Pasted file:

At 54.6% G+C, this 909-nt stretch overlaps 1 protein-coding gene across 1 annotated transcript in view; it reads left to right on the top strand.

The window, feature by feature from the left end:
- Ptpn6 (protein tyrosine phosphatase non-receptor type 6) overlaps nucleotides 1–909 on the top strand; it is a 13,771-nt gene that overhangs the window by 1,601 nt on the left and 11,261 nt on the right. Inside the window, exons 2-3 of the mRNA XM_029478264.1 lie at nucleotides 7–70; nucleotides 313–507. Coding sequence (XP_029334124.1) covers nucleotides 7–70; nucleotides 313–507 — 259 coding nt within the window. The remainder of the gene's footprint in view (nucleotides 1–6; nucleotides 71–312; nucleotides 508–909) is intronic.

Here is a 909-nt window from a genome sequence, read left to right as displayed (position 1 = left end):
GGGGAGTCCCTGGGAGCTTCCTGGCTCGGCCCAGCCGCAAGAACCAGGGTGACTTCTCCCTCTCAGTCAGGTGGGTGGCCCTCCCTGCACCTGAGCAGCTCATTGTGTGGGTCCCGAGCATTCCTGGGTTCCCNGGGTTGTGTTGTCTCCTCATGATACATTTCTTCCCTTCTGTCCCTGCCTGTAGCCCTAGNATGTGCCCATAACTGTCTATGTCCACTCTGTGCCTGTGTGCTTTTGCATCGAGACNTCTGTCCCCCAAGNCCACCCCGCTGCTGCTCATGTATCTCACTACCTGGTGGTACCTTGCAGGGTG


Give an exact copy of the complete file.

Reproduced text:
At 54.6% G+C, this 909-nt stretch overlaps 1 protein-coding gene across 1 annotated transcript in view; it reads left to right on the top strand.

The window, feature by feature from the left end:
- Ptpn6 (protein tyrosine phosphatase non-receptor type 6) overlaps nucleotides 1–909 on the top strand; it is a 13,771-nt gene that overhangs the window by 1,601 nt on the left and 11,261 nt on the right. Inside the window, exons 2-3 of the mRNA XM_029478264.1 lie at nucleotides 7–70; nucleotides 313–507. Coding sequence (XP_029334124.1) covers nucleotides 7–70; nucleotides 313–507 — 259 coding nt within the window. The remainder of the gene's footprint in view (nucleotides 1–6; nucleotides 71–312; nucleotides 508–909) is intronic.

Here is a 909-nt window from a genome sequence, read left to right as displayed (position 1 = left end):
GGGGAGTCCCTGGGAGCTTCCTGGCTCGGCCCAGCCGCAAGAACCAGGGTGACTTCTCCCTCTCAGTCAGGTGGGTGGCCCTCCCTGCACCTGAGCAGCTCATTGTGTGGGTCCCGAGCATTCCTGGGTTCCCNGGGTTGTGTTGTCTCCTCATGATACATTTCTTCCCTTCTGTCCCTGCCTGTAGCCCTAGNATGTGCCCATAACTGTCTATGTCCACTCTGTGCCTGTGTGCTTTTGCATCGAGACNTCTGTCCCCCAAGNCCACCCCGCTGCTGCTCATGTATCTCACTACCTGGTGGTACCTTGCAGGGTG